First Folio Mr. William Shakespeares comedies, histories & tragedies.  

 First Folio Mr. William Shakespeares comedies, histories & tragedies. Printed by Isaac Jaggard and Ed. Blount, 1623. First Folio Mr. William Shakespeares comedies, histories & tragedies. Printed by Isaac Jaggard and Ed. Blount, 1623.
The first collected edition of Shakespeare’s plays – commonly known as the First Folio – is one of the most highly prized books in the English language. About a thousand copies of Shakespeare’s First Folio were printed. A worldwide census completed in 2003 identified 228 still in existence, some in fragmentary form. Gifted to the Library by Sir George Grey in 1894, this copy is one of only three in the Southern Hemisphere.

Apart from a messy draft of Sir Thomas More, a collaborative work to which Shakespeare might have contributed a few revisions, no manuscripts of his plays have survived. Thus we must rely on the printed texts as our earliest sources. Of the thirty-six plays contained in the First Folio, eighteen (including The Winter’s Tale, Macbeth, Julius Caesar, As You Like It, Twelfth Night and The Tempest) had not appeared in print before. Others, such as Henry V and The Merry Wives of Windsor, were previously available only in corrupt pirated versions.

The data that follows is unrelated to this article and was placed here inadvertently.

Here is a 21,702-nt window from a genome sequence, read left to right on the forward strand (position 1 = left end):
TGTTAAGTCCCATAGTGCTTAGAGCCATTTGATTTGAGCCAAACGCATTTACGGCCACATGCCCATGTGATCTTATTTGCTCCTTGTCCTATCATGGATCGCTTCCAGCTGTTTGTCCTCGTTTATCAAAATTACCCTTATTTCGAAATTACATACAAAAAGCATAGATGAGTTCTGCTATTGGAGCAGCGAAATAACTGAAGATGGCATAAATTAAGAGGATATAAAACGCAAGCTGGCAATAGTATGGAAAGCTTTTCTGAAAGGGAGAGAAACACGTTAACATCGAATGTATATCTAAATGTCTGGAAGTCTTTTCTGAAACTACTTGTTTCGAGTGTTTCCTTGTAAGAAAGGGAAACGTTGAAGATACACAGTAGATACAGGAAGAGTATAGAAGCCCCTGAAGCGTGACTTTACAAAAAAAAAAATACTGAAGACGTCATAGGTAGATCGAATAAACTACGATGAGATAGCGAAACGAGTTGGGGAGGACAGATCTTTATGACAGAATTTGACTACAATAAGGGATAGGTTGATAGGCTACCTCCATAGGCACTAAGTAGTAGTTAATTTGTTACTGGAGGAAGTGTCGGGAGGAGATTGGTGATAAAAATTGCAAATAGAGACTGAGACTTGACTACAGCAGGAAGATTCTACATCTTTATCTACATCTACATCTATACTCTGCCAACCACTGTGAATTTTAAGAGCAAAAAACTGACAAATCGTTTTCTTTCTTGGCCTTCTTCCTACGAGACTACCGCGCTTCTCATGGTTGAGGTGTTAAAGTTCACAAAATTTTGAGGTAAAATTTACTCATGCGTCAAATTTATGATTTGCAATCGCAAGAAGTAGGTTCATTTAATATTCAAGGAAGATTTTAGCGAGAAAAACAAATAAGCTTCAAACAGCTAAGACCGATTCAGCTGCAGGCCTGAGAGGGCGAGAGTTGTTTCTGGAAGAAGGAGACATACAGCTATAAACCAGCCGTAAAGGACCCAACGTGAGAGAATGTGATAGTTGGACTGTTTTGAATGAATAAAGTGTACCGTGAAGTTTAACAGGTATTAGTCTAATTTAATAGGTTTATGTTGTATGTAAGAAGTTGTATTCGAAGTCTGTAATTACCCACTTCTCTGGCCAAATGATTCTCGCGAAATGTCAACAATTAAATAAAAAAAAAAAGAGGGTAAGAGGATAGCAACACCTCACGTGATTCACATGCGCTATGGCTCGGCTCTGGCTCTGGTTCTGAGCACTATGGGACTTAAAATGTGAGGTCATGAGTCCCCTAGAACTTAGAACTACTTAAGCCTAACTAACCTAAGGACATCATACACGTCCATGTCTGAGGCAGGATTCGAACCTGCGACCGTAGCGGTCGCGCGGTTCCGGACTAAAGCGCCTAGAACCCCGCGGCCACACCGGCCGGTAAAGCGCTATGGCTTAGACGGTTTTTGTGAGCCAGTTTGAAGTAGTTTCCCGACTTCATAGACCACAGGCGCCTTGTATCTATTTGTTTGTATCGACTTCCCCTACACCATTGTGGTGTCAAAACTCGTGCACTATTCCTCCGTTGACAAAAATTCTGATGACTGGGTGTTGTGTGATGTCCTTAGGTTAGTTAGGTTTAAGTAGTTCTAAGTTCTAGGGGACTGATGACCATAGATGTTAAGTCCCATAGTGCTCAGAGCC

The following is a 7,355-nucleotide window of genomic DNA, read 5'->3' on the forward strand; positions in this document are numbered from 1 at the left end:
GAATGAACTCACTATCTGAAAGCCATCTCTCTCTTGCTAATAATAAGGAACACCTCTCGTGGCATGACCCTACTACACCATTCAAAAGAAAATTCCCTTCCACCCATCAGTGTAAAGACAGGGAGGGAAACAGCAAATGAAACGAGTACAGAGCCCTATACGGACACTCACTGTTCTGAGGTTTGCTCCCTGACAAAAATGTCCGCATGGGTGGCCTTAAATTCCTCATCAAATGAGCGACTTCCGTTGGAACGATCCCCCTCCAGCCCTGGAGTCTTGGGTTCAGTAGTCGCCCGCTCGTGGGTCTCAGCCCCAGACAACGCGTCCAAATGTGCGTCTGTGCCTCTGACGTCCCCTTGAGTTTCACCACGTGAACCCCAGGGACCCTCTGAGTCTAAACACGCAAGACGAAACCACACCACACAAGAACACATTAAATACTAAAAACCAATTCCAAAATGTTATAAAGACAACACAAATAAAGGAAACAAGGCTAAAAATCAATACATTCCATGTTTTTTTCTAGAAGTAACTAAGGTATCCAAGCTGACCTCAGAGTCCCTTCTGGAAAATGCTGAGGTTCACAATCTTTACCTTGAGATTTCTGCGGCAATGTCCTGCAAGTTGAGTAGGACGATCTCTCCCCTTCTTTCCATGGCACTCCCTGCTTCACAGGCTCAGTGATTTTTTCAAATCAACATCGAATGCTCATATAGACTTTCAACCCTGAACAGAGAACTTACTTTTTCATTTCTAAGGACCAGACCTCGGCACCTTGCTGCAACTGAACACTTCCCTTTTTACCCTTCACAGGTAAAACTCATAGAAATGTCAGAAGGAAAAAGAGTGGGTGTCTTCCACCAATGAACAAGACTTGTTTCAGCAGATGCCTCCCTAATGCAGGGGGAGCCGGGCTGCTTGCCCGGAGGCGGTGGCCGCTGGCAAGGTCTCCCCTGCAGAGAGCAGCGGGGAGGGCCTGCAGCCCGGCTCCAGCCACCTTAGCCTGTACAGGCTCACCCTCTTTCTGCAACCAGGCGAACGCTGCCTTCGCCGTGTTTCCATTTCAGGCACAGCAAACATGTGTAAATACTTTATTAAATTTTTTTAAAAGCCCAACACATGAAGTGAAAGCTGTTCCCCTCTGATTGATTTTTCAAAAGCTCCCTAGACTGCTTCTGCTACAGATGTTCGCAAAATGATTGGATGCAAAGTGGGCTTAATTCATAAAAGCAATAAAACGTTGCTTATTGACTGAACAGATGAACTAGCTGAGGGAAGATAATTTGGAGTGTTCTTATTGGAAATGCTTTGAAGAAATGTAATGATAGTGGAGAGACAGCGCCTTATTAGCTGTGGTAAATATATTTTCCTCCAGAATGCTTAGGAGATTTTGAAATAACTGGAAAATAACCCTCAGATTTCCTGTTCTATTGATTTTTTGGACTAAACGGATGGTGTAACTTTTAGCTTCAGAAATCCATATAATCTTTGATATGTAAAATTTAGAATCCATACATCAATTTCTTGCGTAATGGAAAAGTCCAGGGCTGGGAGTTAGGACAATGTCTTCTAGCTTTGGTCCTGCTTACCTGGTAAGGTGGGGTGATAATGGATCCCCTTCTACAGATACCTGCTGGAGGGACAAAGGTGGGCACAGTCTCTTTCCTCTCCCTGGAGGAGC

A “folio” is a printer’s term, indicating a large-format book, made by folding the printed sheets of paper only once (as opposed to “quartos”, which are folded twice). The First Folio was prepared by two of Shakespeare’s former colleagues, the actors John Heminge and Henry Condell, working with the London bookseller Edward Blount. It was printed in north London, at the shop of William Jaggard, who died midway through production. The book was completed by Jaggard’s son, Isaac.

From Special Collections, Auckland Libraries.